The First Five Years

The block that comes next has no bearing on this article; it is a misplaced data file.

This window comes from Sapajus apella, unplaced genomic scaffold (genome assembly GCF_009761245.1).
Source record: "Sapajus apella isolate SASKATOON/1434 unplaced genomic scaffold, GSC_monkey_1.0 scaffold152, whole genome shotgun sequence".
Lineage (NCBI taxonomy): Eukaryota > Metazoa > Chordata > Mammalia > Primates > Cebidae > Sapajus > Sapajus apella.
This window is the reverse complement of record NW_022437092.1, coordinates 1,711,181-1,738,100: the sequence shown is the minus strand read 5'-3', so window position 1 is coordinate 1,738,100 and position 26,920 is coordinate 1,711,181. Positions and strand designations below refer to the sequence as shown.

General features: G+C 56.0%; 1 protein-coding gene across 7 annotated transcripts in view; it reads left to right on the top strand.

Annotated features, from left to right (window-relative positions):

In 1998 Animal Conservation was launched to provide a new forum for rapid publication of scientifically rigorous studies of conservation biology. It was hoped that articles would draw from a variety of disciplines, ranging from genetics to population biology to behavioural ecology to palaeobiology. Five years on, it is hard to believe that the editorial that accompanied the first issue felt the need to remind people that conservation biology had indeed come of age as a mainstream biological science. The subject is widely taught at universities, fills about a dozen excellent textbooks, and underpins our understanding of a wide variety of high-profile problems from impacts of climate change to loss of biodiversity and management of endangered species and habitats.